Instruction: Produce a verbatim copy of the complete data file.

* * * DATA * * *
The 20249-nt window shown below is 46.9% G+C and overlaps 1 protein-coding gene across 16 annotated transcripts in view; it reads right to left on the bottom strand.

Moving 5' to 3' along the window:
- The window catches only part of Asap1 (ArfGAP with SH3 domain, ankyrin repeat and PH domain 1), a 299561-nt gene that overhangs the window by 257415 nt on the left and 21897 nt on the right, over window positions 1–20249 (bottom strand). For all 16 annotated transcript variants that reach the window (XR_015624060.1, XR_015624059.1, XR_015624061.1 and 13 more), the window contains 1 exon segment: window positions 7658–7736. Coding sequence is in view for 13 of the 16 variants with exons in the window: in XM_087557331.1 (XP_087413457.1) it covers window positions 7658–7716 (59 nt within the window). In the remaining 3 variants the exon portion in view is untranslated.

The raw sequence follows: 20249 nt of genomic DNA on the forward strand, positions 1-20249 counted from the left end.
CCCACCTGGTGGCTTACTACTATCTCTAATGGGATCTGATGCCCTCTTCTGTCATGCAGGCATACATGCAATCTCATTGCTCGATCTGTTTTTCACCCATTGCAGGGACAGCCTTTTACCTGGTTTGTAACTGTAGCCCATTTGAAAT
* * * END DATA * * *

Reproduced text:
The 20249-nt window shown below is 46.9% G+C and overlaps 1 protein-coding gene across 16 annotated transcripts in view; it reads right to left on the bottom strand.

Moving 5' to 3' along the window:
- The window catches only part of Asap1 (ArfGAP with SH3 domain, ankyrin repeat and PH domain 1), a 299561-nt gene that overhangs the window by 257415 nt on the left and 21897 nt on the right, over window positions 1–20249 (bottom strand). For all 16 annotated transcript variants that reach the window (XR_015624060.1, XR_015624059.1, XR_015624061.1 and 13 more), the window contains 1 exon segment: window positions 7658–7736. Coding sequence is in view for 13 of the 16 variants with exons in the window: in XM_087557331.1 (XP_087413457.1) it covers window positions 7658–7716 (59 nt within the window). In the remaining 3 variants the exon portion in view is untranslated.

The raw sequence follows: 20249 nt of genomic DNA on the forward strand, positions 1-20249 counted from the left end.
CCCACCTGGTGGCTTACTACTATCTCTAATGGGATCTGATGCCCTCTTCTGTCATGCAGGCATACATGCAATCTCATTGCTCGATCTGTTTTTCACCCATTGCAGGGACAGCCTTTTACCTGGTTTGTAACTGTAGCCCATTTGAAAT